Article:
The title “GOODNIGHT NOBODY” – the new play by Rachel Bonds enjoying its world premiere run at McCarter Theatre Center through Feb. 9 – comes from Margaret Wise Brown’s 1947 book “Goodnight Moon,” a children’s favorite for generations.
The main character, a bunny, says “goodnight” to the things around him, beginning with his room and moving on to include kittens and mittens, socks and clocks, the stars and the air and “voices everywhere.”
Then comes the largely blank page where the bunny says, “Goodnight Nobody.”
“I was like, ‘What the hell? I don’t remember this,’” Bonds recalled. “It was so eery and full of loneliness and it got under my skin. The play is very much about people feeling moments of loneliness and deep isolation.”
The play was commissioned by McCarter after the theater closed its 2015 season with Bonds’ “Five Mile Lake.” The theater is well known for fostering young talents, especially those that are traditionally underrepresented, including women and minorities. Past successes include Nilo Cruz’s “Anna in the Tropics” and Danai Gurira’s “The Convert.”
Artistic Director Emily Mann said McCarter wanted to support Bonds because “Five Mile Lake” showed her “Rachel was her way to becoming a major new American playwright.” But Bonds was unsure of what to focus on until she gave birth to her son in the fall of 2016 and found herself feeling a bit “fractured.”
“I was trying to figure out how I would do all of these things: How am I going to write the way I used to and still have time for this human being I’m responsible for and for my family at large? How do I do this? How do I go on?” Bonds said. “The play was born out of all of those questions and all of the characters have some aspects of my personality. They’re deeply questioning and many are at a moment of crisis.”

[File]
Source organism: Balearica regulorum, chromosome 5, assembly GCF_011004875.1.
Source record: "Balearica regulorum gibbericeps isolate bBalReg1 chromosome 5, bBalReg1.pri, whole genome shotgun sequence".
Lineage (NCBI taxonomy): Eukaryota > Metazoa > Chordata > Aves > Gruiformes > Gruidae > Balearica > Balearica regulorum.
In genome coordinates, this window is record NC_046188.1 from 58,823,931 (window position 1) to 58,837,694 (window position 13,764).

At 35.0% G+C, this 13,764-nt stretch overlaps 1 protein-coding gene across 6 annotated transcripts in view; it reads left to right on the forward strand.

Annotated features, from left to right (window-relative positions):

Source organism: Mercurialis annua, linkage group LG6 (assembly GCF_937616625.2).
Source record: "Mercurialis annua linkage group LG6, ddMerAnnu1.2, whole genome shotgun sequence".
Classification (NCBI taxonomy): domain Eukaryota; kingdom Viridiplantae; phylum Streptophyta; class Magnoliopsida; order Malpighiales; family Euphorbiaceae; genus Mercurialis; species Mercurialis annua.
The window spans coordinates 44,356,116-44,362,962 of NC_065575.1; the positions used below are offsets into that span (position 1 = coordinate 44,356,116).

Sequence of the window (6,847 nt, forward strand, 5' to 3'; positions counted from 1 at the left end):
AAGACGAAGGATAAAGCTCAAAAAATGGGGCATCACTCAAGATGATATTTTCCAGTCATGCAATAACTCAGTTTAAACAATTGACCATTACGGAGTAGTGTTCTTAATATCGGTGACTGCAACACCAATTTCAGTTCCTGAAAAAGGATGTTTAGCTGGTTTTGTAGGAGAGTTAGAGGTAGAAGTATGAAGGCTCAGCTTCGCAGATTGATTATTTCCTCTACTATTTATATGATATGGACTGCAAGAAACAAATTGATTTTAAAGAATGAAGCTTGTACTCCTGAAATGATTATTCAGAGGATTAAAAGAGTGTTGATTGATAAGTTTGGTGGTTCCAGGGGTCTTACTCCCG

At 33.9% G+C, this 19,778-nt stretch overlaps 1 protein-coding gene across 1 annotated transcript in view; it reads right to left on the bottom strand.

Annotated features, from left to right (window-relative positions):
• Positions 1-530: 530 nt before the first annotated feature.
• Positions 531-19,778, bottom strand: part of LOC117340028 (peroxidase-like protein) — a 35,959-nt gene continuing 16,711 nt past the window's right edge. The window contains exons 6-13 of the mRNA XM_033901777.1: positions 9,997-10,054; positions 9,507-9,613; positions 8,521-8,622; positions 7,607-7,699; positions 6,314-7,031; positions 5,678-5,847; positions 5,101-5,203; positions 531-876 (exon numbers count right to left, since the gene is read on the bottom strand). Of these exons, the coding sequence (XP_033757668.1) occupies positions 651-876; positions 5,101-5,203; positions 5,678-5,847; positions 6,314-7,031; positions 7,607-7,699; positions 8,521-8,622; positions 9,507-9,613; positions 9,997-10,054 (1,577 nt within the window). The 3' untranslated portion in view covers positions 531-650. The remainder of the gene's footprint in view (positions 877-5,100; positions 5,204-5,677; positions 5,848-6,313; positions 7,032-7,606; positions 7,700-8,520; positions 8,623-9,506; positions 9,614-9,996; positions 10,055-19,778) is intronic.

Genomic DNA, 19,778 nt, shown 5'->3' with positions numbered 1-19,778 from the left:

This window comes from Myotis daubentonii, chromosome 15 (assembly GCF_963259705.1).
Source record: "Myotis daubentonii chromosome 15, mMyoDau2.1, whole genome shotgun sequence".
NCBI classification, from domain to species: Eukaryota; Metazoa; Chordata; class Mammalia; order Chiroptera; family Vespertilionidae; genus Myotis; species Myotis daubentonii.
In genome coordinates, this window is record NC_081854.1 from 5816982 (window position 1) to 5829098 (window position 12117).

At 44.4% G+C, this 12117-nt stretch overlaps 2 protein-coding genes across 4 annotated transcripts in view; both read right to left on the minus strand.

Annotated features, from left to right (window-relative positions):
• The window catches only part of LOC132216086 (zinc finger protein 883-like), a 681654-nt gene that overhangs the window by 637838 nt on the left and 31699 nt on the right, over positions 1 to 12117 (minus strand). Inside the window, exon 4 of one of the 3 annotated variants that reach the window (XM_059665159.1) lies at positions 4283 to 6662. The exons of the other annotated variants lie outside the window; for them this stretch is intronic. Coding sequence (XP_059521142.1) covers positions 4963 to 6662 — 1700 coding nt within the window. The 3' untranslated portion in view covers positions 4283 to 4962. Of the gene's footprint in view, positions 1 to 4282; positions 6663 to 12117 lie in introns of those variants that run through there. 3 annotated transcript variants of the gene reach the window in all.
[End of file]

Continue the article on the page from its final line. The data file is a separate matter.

“Goodnight Nobody,” which is directed by Tyne Rafaeli, centers on three childhood friends reunited for a weekend. There’s K (Ariel Woodiwiss), a teacher who has brought along her baby; Nan (Saamer Usmani), a painter; and Reggie (Nate Miller), a stand-up comedian – who are reunited after years apart for a weekend. They are joined by Mara, Reggie’s mother (Dana Delany) and her boyfriend, Bo (Ken Marks).
It seems like a big party – until long-buried feelings and previously unspoken thoughts arise. As the title suggests, darkness can underlie anything.
“It’s an interesting play because it’s deceptively complex. You think it’s one thing and then it’s another,” said Delany, a two-time Emmy Award winner who has enjoyed success in TV and movies. “You might think Rachel’s writing is naturalistic but it’s really finely tuned and very specific. You think you’re just watching these people live on stage but there’s a lot more at play.”
The production poses questions about motherhood and womanhood, choices and sacrifices. The play ends with two female characters having an honest conversation about lives that are far from social media-perfect.
“It’s really hard to scroll through Instagram because it just doesn’t tell the whole truth. You might see a picture of a mother and her child and it’s beautiful and full of love, but you’re seeing they were up for four hours the night before and everybody was crying,” Bonds said. “It’s hard not to look and compare yourself and feel deficient in some way. You have to remind yourself that you’re not seeing the whole picture.”
Credit: NJ Advance Media